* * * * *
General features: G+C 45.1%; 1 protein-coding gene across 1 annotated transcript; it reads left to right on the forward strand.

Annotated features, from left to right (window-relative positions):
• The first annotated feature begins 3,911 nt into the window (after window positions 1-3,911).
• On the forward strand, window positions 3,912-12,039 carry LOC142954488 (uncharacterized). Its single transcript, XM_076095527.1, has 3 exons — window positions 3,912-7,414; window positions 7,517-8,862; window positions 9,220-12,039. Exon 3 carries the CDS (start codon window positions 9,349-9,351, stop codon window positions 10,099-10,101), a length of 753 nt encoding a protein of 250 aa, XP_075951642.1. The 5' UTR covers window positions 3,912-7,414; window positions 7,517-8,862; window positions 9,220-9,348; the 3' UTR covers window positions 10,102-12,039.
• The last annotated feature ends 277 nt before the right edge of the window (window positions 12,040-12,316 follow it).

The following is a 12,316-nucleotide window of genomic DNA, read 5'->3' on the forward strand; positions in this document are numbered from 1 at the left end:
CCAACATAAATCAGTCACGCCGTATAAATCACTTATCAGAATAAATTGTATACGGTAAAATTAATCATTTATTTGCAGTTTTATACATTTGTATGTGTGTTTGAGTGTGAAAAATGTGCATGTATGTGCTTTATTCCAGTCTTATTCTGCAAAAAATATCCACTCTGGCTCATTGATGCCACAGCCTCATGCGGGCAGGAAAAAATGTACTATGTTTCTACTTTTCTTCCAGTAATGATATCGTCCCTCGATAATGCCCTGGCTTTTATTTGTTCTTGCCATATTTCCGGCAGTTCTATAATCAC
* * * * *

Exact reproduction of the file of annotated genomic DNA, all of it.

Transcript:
General features: G+C 45.1%; 1 protein-coding gene across 1 annotated transcript; it reads left to right on the forward strand.

Annotated features, from left to right (window-relative positions):
• The first annotated feature begins 3,911 nt into the window (after window positions 1-3,911).
• On the forward strand, window positions 3,912-12,039 carry LOC142954488 (uncharacterized). Its single transcript, XM_076095527.1, has 3 exons — window positions 3,912-7,414; window positions 7,517-8,862; window positions 9,220-12,039. Exon 3 carries the CDS (start codon window positions 9,349-9,351, stop codon window positions 10,099-10,101), a length of 753 nt encoding a protein of 250 aa, XP_075951642.1. The 5' UTR covers window positions 3,912-7,414; window positions 7,517-8,862; window positions 9,220-9,348; the 3' UTR covers window positions 10,102-12,039.
• The last annotated feature ends 277 nt before the right edge of the window (window positions 12,040-12,316 follow it).

The following is a 12,316-nucleotide window of genomic DNA, read 5'->3' on the forward strand; positions in this document are numbered from 1 at the left end:
CCAACATAAATCAGTCACGCCGTATAAATCACTTATCAGAATAAATTGTATACGGTAAAATTAATCATTTATTTGCAGTTTTATACATTTGTATGTGTGTTTGAGTGTGAAAAATGTGCATGTATGTGCTTTATTCCAGTCTTATTCTGCAAAAAATATCCACTCTGGCTCATTGATGCCACAGCCTCATGCGGGCAGGAAAAAATGTACTATGTTTCTACTTTTCTTCCAGTAATGATATCGTCCCTCGATAATGCCCTGGCTTTTATTTGTTCTTGCCATATTTCCGGCAGTTCTATAATCAC